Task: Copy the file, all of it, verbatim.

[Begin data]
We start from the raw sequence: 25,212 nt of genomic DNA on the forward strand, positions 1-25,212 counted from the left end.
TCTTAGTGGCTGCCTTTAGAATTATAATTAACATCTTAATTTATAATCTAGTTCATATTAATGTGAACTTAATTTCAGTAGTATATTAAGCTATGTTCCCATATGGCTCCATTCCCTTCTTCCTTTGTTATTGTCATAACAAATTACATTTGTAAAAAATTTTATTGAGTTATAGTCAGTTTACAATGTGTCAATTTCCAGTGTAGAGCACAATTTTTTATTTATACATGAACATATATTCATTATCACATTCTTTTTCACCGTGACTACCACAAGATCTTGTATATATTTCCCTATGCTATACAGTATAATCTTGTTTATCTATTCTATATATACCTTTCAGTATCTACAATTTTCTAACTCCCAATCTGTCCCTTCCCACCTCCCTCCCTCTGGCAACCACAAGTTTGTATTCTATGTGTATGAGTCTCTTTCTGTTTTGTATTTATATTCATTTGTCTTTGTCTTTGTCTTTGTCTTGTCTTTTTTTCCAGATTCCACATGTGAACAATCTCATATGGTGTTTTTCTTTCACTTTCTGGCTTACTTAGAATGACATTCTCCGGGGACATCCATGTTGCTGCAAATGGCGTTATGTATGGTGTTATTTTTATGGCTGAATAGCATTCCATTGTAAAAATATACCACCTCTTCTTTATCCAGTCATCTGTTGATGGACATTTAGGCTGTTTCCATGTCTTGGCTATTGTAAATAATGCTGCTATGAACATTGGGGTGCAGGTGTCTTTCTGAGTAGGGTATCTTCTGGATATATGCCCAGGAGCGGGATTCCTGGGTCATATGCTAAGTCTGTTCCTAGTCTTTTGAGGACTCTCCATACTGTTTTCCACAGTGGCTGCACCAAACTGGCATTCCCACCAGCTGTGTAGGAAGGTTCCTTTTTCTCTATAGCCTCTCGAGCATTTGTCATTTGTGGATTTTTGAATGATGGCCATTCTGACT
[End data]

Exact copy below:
We start from the raw sequence: 25,212 nt of genomic DNA on the forward strand, positions 1-25,212 counted from the left end.
TCTTAGTGGCTGCCTTTAGAATTATAATTAACATCTTAATTTATAATCTAGTTCATATTAATGTGAACTTAATTTCAGTAGTATATTAAGCTATGTTCCCATATGGCTCCATTCCCTTCTTCCTTTGTTATTGTCATAACAAATTACATTTGTAAAAAATTTTATTGAGTTATAGTCAGTTTACAATGTGTCAATTTCCAGTGTAGAGCACAATTTTTTATTTATACATGAACATATATTCATTATCACATTCTTTTTCACCGTGACTACCACAAGATCTTGTATATATTTCCCTATGCTATACAGTATAATCTTGTTTATCTATTCTATATATACCTTTCAGTATCTACAATTTTCTAACTCCCAATCTGTCCCTTCCCACCTCCCTCCCTCTGGCAACCACAAGTTTGTATTCTATGTGTATGAGTCTCTTTCTGTTTTGTATTTATATTCATTTGTCTTTGTCTTTGTCTTTGTCTTGTCTTTTTTTCCAGATTCCACATGTGAACAATCTCATATGGTGTTTTTCTTTCACTTTCTGGCTTACTTAGAATGACATTCTCCGGGGACATCCATGTTGCTGCAAATGGCGTTATGTATGGTGTTATTTTTATGGCTGAATAGCATTCCATTGTAAAAATATACCACCTCTTCTTTATCCAGTCATCTGTTGATGGACATTTAGGCTGTTTCCATGTCTTGGCTATTGTAAATAATGCTGCTATGAACATTGGGGTGCAGGTGTCTTTCTGAGTAGGGTATCTTCTGGATATATGCCCAGGAGCGGGATTCCTGGGTCATATGCTAAGTCTGTTCCTAGTCTTTTGAGGACTCTCCATACTGTTTTCCACAGTGGCTGCACCAAACTGGCATTCCCACCAGCTGTGTAGGAAGGTTCCTTTTTCTCTATAGCCTCTCGAGCATTTGTCATTTGTGGATTTTTGAATGATGGCCATTCTGACT